Scientists' crucial discovery in Hamilton Park
NIWA scientists have made an important discovery about the spawning habits of New Zealand's largest whitebait species in a central Hamilton stream.
The discovery solves a scientific mystery that will help restore the declining population of a Kiwi icon.
The giant kokopu is the largest of the five native New Zealand whitebait species (Galaxias argenteus) but the only one in which spawning has never previously been observed or eggs discovered.
NIWA fisheries technician Josh Smith and fisheries scientist Dr Paul Franklin have been working on a project to find out more about the spawning habits of the giant kokopu for just over a year.
They fitted electronic tags to 43 adult giant kokopu in the Bankwood Stream in Hamilton's Donny Park and placed antennae at the lower end of the stream to detect any fish leaving.
"When only one left, it gave us a good idea that they were spawning in the stream," Dr Franklin said.
A hand-held electronic tag reader was used to track the movement of fish in the stream during the day. At night, the scientists used spotlighting with a torch to find and then catch fish in a net so they could identify them and check their condition.
Last year, they found several ripe (ready to breed) males which made them "reasonably confident" they were spawning in the stream. Then it became a matter of narrowing down where and when the fish were actually spawning.
"In the first week of June this year, we finally found a couple of ripe females in the stream for the first time. We expected them to spawn on a bank when the water level was higher after rain, and with a storm due a few days later, we knew the time was right."
A few days later their endeavours paid off when Smith discovered several nests of eggs on the banks of the Bankwood Stream. A few of the eggs were brought back to the NIWA laboratory in Hamilton to examine more closely. As the eggs developed, they were able to confirm their discovery.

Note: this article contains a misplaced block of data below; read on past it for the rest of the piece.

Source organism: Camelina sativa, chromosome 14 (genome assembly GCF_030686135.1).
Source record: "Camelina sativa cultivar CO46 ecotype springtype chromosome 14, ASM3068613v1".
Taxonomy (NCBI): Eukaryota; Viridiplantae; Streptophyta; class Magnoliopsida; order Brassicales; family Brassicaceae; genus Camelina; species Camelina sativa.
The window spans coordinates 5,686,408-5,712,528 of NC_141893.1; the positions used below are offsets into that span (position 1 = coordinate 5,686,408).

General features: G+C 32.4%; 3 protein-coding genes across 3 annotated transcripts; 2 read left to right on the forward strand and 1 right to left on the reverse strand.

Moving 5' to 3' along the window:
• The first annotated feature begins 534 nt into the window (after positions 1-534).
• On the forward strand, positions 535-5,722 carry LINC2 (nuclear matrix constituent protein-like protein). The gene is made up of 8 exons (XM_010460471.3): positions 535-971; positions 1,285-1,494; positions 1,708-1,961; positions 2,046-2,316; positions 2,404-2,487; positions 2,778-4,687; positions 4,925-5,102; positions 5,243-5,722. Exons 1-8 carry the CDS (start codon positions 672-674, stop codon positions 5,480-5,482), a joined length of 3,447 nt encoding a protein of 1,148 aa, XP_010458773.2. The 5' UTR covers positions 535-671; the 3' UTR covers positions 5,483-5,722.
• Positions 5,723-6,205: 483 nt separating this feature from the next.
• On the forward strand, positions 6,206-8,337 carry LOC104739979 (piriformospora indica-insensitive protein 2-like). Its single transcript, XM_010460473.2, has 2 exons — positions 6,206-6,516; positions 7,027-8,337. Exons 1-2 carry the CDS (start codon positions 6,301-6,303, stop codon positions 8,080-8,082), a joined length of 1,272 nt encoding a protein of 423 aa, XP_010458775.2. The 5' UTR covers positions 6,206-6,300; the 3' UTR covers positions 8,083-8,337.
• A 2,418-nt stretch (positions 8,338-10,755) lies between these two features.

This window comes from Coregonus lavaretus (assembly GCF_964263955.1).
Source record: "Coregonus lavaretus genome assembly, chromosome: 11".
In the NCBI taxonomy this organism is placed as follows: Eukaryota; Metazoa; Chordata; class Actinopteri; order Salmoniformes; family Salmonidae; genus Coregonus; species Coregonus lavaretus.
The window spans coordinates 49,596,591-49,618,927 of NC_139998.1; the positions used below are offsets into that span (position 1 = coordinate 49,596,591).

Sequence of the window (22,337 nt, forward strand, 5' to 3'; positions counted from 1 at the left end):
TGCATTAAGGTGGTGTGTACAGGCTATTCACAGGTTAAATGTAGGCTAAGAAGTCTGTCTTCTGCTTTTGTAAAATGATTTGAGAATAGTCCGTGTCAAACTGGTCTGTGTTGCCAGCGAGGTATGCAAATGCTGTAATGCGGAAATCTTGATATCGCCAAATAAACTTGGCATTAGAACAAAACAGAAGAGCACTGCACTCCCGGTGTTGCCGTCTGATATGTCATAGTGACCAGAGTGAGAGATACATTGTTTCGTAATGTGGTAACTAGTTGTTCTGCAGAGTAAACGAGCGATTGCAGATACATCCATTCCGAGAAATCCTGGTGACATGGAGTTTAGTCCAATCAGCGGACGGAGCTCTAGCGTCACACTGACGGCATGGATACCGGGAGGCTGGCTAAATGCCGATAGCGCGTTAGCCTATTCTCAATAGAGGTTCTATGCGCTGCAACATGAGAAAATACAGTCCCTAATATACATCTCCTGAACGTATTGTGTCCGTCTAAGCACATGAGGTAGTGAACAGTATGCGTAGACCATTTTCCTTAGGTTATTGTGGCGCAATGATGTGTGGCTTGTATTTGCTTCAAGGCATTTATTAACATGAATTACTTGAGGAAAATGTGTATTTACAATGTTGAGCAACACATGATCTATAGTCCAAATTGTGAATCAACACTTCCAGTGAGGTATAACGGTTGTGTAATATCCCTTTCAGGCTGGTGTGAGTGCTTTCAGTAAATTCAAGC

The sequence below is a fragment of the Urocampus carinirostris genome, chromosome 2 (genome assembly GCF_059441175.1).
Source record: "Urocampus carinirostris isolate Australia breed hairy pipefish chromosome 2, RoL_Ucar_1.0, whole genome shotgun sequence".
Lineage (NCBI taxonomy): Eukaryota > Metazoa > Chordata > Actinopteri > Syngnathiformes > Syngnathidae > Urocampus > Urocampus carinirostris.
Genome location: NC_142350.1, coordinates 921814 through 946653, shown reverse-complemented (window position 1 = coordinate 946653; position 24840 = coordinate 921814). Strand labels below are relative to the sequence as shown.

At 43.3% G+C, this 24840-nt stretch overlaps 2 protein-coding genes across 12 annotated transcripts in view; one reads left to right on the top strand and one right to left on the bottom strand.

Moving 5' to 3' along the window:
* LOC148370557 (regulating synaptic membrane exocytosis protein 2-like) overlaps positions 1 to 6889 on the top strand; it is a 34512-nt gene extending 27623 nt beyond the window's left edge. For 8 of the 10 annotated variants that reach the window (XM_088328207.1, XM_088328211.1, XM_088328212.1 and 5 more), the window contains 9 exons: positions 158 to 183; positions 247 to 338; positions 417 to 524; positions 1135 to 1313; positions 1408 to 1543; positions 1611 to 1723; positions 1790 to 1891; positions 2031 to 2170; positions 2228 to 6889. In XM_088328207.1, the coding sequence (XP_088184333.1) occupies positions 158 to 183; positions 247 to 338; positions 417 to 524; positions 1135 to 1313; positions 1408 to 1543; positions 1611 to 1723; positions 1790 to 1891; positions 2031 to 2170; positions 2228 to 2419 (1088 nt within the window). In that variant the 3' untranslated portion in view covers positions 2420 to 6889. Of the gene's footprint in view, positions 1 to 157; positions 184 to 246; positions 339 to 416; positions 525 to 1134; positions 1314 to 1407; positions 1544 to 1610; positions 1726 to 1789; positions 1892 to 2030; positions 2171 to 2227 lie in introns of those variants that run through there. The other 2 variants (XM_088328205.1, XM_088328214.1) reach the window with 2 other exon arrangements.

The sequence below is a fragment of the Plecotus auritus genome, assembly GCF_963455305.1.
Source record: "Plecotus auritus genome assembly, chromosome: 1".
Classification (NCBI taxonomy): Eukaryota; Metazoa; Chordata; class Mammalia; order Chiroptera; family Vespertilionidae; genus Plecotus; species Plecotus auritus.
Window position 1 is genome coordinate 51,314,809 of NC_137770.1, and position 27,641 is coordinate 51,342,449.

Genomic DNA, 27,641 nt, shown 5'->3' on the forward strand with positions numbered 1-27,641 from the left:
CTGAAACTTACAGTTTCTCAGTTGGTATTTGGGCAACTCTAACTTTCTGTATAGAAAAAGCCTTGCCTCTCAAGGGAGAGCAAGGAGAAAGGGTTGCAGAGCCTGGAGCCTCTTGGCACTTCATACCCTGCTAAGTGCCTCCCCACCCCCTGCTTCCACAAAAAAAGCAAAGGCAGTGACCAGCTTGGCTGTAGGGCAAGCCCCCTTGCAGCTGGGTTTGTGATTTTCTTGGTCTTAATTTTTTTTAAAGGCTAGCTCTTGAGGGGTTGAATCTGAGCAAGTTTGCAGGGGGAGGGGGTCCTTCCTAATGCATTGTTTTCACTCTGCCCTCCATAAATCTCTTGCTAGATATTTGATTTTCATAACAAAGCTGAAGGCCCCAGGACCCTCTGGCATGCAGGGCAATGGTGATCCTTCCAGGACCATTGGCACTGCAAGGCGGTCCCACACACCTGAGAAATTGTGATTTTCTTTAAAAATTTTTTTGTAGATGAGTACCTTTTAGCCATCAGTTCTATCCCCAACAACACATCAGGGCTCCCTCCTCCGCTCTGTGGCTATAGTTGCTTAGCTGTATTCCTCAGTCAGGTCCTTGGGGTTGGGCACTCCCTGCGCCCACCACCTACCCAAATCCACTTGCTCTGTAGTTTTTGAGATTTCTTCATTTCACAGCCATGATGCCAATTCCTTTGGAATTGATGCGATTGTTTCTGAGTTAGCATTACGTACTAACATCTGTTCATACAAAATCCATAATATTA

When the giant kokopu spawn, they lay their eggs in the grasses and vegetation on the bank where there is shade, high moisture content and humidity to provide the optimum conditions for hatching. But hatching will only take place when the stream rises again.
"This finally fills in the gap for all whitebait species. We know that spawning is a critical and susceptible part of the life cycle. They require a specific vegetation and water flow to lay and hatch eggs which is a risky strategy. But the more the environment is modified by humans the more risky that strategy becomes," Dr Franklin said.
Both scientists say it is important the right vegetation remains on the banks undisturbed.
"The giant kokopu are a special fish with significant biodiversity value. There is a good chance they are spawning in other streams around Hamilton and if we can provide and protect the right kinds of habitiat others may stay."
Dr Franklin says it is important to understand the habitats the fish use, and the different habitats they need throughout their life cycle.
"If one of these habitats is not available, the species will ultimately die out."
There is still a lot of work to be done on the spawning habits of the giant kokopu but the scientists say they are starting to gain an important understanding into a key phase.
Their findings will be presented at a freshwater and marine sciences conference at Waikato University next month.
Fact about the giant kokopu
- Largest of the five whitebait species native to New Zealand
- Can grow to over 40 cm long
- Spawn on river banks about half a metre above the normal water level
- Historically an important food source for Maori
- May live for over 20 years
- Prefer slow-flowing waters
- Most common at low elevations and not very far inland